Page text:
CASE 13503 Published on 19.03.2016

Spontaneous intracranial hypotension with spinal myelography imaging findings.



Case Type

Clinical Cases


Anastasia Zikou, Georgia Mouka, Artemis Andrianopoulou, Maria I Argyropoulou.

Department of Clinical Radiology,
Medical School of Ioannina, Greece.

32 years, male

Area of Interest Neuroradiology brain, Neuroradiology spine ; Imaging Technique MR
Clinical History

32-year-old male was complaining of one-month severe headache. The symptoms were subsiding in recumbent position and did not respond to common analgesics. At lumbar puncture, the cerebrospinal fluid (CSF) opening pressure was found to be low (<60 mm H2O, normal values: 100-200 mm H2O). CSF cytochemical analysis was normal.

Imaging Findings

Magnetic resonance imaging (MRI) of the brain performed 2-3 hours before the lumbar puncture and showed diffuse smooth thickening of the dura mater (infra- and supratentorial), extending down to the upper cervical spine. The dura mater showed high signal in T2-weighted and T2-FLAIR images (Fig. 1). After intravenous contrast administration, there was diffuse dura mater enhancement along with the "venous distension sign" around the superior sagittal sinus (Fig.2). Bilateral thin subdural effusions were observed and caudal displacement of the brain with the cerebral aqueduct 4.2 mm below the incisural line (normal values < 2 mm) (Fig. 3). The cerebellar tonsils were in a normal position. An increase of the pituitary gland height at 7.4 mm (normal values: 6.1±0.3mm) was observed (Fig. 4). MR-myelography showed signs of CSF leakage at TH1, TH2 levels and ‘the false localizing C1-C2 sign’ (Fig. 5).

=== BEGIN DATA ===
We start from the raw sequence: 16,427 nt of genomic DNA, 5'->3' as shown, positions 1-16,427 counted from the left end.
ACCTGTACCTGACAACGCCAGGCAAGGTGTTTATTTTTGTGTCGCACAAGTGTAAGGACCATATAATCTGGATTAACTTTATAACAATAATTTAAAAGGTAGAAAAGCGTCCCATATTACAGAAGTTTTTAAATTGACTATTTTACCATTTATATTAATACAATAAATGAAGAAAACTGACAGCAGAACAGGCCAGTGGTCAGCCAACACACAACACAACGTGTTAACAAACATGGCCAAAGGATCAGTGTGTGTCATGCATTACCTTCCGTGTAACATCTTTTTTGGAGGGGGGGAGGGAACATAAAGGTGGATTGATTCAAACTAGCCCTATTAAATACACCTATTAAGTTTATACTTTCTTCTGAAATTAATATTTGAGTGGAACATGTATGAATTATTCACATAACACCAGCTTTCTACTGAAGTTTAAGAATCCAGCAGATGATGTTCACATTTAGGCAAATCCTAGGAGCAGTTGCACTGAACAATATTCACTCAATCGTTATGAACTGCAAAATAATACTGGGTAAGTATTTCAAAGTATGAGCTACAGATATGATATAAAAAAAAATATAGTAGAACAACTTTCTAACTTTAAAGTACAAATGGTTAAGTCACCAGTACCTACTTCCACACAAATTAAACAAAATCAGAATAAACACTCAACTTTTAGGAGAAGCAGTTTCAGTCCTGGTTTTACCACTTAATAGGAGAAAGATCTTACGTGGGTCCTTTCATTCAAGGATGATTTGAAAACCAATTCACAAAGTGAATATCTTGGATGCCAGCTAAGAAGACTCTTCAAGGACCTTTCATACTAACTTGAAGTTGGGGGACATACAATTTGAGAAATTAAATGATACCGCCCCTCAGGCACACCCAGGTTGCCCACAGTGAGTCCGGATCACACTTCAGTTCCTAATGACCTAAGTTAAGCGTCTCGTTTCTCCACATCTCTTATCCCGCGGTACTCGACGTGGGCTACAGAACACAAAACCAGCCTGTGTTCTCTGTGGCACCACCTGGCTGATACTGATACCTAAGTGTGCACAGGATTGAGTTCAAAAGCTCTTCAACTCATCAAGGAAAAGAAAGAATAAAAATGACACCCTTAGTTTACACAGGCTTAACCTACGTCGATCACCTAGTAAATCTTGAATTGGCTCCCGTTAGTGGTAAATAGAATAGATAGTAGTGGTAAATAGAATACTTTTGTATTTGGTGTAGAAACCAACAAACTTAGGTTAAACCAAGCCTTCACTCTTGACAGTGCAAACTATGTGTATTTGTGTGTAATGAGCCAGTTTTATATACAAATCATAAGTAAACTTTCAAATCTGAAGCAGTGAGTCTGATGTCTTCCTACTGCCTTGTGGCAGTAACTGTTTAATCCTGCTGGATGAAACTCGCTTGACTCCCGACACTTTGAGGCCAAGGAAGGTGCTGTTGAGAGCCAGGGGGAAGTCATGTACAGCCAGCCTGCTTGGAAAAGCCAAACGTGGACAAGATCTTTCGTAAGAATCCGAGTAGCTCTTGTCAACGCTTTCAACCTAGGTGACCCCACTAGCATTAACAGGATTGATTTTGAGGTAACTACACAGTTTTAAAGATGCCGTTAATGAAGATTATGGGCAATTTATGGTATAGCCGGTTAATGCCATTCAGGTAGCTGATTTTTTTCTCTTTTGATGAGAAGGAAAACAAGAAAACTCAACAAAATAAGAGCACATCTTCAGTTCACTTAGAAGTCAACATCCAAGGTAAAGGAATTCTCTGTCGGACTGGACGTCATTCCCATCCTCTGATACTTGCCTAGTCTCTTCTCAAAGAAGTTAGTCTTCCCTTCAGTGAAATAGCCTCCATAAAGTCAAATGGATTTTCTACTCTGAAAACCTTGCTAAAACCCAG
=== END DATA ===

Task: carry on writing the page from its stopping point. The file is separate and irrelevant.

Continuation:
Spontaneous intracranial hypotension (SIH) is a syndrome of postural headaches aggravated by sitting or standing and relieved by recumbence. It is characterized by reduced CSF pressure in the intracranial cavity caused by CSF leaks through small defects of the meninges into the spinal canal without previous lumbar puncture or an interventional procedure or surgery on the neural axis [1-4].
The precise cause of spontaneous spinal CSF leaks remains unknown, but an underlying structural weakness of the spinal meninges generally is suspected. A history of a trivial traumatic event can be elicited in 1/3 of patients, suggesting a role for mechanical factors [4]. The dural weakness predisposes to formation of dural defects that allow CSF to leak into the epidural space [5-7].
According to the Monro-Kellie doctrine, the intracranial volume of CSF is inversely related to the brain blood volume [1]. Thus, in SIH a decrease of the CSF volume leads to an increase of the dural blood volume and venous engorgement. The most common and pronounced MR imaging finding of SIH is the diffuse smooth thickening and intense enhancement of the dura, considered to be the result of venous dilation that follows the decrease of the CSF volume produced by the leakage. The increase in the pituitary gland height observed in this case has also been previously described [1]. A possible mechanism of this increase is the venous engorgement at the level of the dura mater covering the sella turcica. Another morphological MR finding is the downward displacement of the brain with decrease in the size of the ventricles and the basal cisterns and the downward displacement of the cerebral aqueduct.
Spinal imaging findings include epidural fluid collections, dural enhancement, dilated epidural venous plexus, abnormalities around the nerve root sleeve (pointing to a possible CSF leakage site), C1-C2 sign or false localizing sign (refers to fluid signal intensity in the soft tissues between the C1-C2 spinous processes and should not be thought to indicate CSF leakage site). CT or MR-myelography are the best imaging modalities to identify the spinal CSF leak. Epidural blood patch ideally at the site of CSF leak is the treatment of choice [5-7].

Differential Diagnosis List
Spontaneous intracranial hypotension.
Meningitis or encephalitis
Pachymeningeal enhancement in metastatic malignant tumour deposits
Final Diagnosis
Spontaneous intracranial hypotension.
Case information
DOI: 10.1594/EURORAD/CASE.13503
ISSN: 1563-4086